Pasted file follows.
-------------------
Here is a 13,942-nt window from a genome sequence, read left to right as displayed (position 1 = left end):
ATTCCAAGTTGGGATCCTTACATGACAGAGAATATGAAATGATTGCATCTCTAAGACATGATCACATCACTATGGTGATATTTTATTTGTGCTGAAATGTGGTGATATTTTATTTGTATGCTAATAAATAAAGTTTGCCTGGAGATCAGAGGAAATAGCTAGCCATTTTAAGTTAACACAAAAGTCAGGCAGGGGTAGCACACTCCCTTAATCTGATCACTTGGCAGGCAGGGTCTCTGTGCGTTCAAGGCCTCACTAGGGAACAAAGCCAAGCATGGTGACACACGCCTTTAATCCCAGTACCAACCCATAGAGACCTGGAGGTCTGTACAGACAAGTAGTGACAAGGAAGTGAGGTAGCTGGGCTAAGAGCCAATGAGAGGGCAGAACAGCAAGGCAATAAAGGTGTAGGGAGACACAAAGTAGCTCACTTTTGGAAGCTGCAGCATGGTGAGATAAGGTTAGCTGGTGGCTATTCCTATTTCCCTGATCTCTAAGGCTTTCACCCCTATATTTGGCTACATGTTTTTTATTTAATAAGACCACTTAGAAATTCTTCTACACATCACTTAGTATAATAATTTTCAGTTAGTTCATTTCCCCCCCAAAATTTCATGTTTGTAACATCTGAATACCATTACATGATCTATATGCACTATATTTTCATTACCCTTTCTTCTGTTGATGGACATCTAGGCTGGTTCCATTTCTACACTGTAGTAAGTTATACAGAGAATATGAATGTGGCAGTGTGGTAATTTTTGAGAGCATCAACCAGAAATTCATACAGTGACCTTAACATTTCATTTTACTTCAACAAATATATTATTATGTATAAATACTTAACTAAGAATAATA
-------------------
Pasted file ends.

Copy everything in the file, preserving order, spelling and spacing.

Here is a 13,942-nt window from a genome sequence, read left to right as displayed (position 1 = left end):
ATTCCAAGTTGGGATCCTTACATGACAGAGAATATGAAATGATTGCATCTCTAAGACATGATCACATCACTATGGTGATATTTTATTTGTGCTGAAATGTGGTGATATTTTATTTGTATGCTAATAAATAAAGTTTGCCTGGAGATCAGAGGAAATAGCTAGCCATTTTAAGTTAACACAAAAGTCAGGCAGGGGTAGCACACTCCCTTAATCTGATCACTTGGCAGGCAGGGTCTCTGTGCGTTCAAGGCCTCACTAGGGAACAAAGCCAAGCATGGTGACACACGCCTTTAATCCCAGTACCAACCCATAGAGACCTGGAGGTCTGTACAGACAAGTAGTGACAAGGAAGTGAGGTAGCTGGGCTAAGAGCCAATGAGAGGGCAGAACAGCAAGGCAATAAAGGTGTAGGGAGACACAAAGTAGCTCACTTTTGGAAGCTGCAGCATGGTGAGATAAGGTTAGCTGGTGGCTATTCCTATTTCCCTGATCTCTAAGGCTTTCACCCCTATATTTGGCTACATGTTTTTTATTTAATAAGACCACTTAGAAATTCTTCTACACATCACTTAGTATAATAATTTTCAGTTAGTTCATTTCCCCCCCAAAATTTCATGTTTGTAACATCTGAATACCATTACATGATCTATATGCACTATATTTTCATTACCCTTTCTTCTGTTGATGGACATCTAGGCTGGTTCCATTTCTACACTGTAGTAAGTTATACAGAGAATATGAATGTGGCAGTGTGGTAATTTTTGAGAGCATCAACCAGAAATTCATACAGTGACCTTAACATTTCATTTTACTTCAACAAATATATTATTATGTATAAATACTTAACTAAGAATAATA